Of course, it's not just Suffolk that shares its name with other places across the globe - the county's town moniker also crop up in a number of locations.

There are at least six other places called Ipswich internationally, with three in the US, in Jamaica there's two and one in Australia.

Across the pond, there's an Ipswich in Wisconsin, another is a coastal town in Essex County, Massachusetts, and a third is a city in Edmunds County, South Dakota.

Down under, Ipswich is also the name given to a city in South East Queensland, Australia.

Discover Ipswich says it's 'renowned for its historical buildings, incredible natural surroundings and unique cultural buildings'.

Among its notable residents is former Australian cricketer Shane Watson, who grew up in the city and went to Ipswich Grammar School.

Ipswich City in Queensland, Australia. Picture: iStock
Ipswich City in Queensland, Australia. Picture: iStock

And in Jamaica, there's also another town of the same name in St Elizabeth Parish, Cornwall, and a small community in the Portland area.


If you were wondering which Suffolk town is the most popular across the globe, you might not be surprised to hear that Brandon takes that spot with almost 30.

Street view in Brandon, Manitoba, Canada. Brandon is the second largest city in Manitoba. Picture: iStock
Street view in Brandon, Manitoba, Canada. Brandon is the second largest city in Manitoba. Picture: iStock

There's more than 20 in the US alone, including cities in Mississippi, South Dakota and Iowa, which is home to an unusual roadside attraction in the state's largest frying pan.

Brandons are also on the map in Canada, in Australia and another, a former commune, in France.

Closer to home, one Brandon can be found in County Kerry in Ireland, where Mount Brandon overlooks the village, and there's four other Brandons in the UK - in Durham, Lincolnshire, Northumberland and Warwickshire.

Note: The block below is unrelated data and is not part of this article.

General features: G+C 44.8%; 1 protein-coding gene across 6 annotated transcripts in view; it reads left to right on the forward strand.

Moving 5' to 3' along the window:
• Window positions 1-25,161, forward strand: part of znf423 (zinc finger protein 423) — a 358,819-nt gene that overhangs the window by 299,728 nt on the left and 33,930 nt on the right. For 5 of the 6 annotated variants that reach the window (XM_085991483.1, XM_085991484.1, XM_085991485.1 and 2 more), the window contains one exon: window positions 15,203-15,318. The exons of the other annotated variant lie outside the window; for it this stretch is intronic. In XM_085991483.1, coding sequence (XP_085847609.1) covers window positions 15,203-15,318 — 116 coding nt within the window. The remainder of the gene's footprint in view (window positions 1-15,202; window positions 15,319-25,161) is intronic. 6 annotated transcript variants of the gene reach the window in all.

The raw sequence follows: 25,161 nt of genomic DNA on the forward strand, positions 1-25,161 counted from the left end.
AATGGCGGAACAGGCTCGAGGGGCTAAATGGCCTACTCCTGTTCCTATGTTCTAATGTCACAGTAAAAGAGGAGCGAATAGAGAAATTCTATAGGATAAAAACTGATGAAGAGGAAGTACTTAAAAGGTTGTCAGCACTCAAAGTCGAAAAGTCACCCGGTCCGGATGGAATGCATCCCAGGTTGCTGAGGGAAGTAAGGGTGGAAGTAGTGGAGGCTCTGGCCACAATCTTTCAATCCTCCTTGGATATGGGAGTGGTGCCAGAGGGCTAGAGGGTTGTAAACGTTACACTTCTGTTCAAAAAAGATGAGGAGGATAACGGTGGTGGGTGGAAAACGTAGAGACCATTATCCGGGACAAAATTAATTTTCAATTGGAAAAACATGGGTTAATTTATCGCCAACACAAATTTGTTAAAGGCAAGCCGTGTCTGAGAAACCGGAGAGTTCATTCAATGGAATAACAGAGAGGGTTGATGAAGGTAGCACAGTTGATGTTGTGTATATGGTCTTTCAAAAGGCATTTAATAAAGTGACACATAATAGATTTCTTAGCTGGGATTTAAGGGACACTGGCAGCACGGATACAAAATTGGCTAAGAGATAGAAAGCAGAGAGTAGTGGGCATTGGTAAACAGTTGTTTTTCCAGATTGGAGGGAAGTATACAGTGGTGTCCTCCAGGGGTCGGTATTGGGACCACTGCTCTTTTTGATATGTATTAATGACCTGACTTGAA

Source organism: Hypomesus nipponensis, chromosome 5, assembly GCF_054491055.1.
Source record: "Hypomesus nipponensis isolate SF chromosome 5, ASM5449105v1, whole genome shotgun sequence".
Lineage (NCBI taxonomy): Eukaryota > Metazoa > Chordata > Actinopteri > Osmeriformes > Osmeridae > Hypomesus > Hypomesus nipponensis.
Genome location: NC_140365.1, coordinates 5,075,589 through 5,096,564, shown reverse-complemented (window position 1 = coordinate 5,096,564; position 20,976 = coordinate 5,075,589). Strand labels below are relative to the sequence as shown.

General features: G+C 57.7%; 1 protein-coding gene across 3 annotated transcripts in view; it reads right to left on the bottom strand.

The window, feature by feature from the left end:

Panoramic landscape of Brandon Mount in spring. County Kerry, Ireland. Picture: iStock
Panoramic landscape of Brandon Mount in spring. County Kerry, Ireland. Picture: iStock


Woodbridge is also a fairly popular place name too - you can find more than a dozen across our planet.

While there are two in Australia (Western Australia and Tasmania), one is in Ontario, Canada and there's also a Woodbridge Island suburb of Cape Town in South Africa.

Woodbridge in Milnerton, Cape Town, South Africa. Picture: iStock
Woodbridge in Milnerton, Cape Town, South Africa. Picture: iStock

Over in the US, there's eight locations called Woodbridge, including one in Connecticut and another in Detroit, Michigan - which counts skateboarding legend Tony Hawk, who owns a second home there, among its notable residents.

And in the UK, two other Woodbridges can also be found in Devon and Dorset.


Here in the UK, Newmarket is famous as the country's horseracing headquarters, but there are several other places across the globe, which, while they don't share the town's equine history, do share its name.

Newmarkets are found all across the world - one is a suburb of Brisbane in Queensland, Australia, and there's also a Newmarket suburb of Auckland in New Zealand.

One is a town in Ontario, Canada, which is where actor and comedian Jim Carrey was born.

Newmarket, New Hampshire, USA. Picture: iStock
Newmarket, New Hampshire, USA. Picture: iStock

In Ireland, there's two Newmarket towns, one in County Cork and the other, Newmarket-on-Fergus, in County Clare.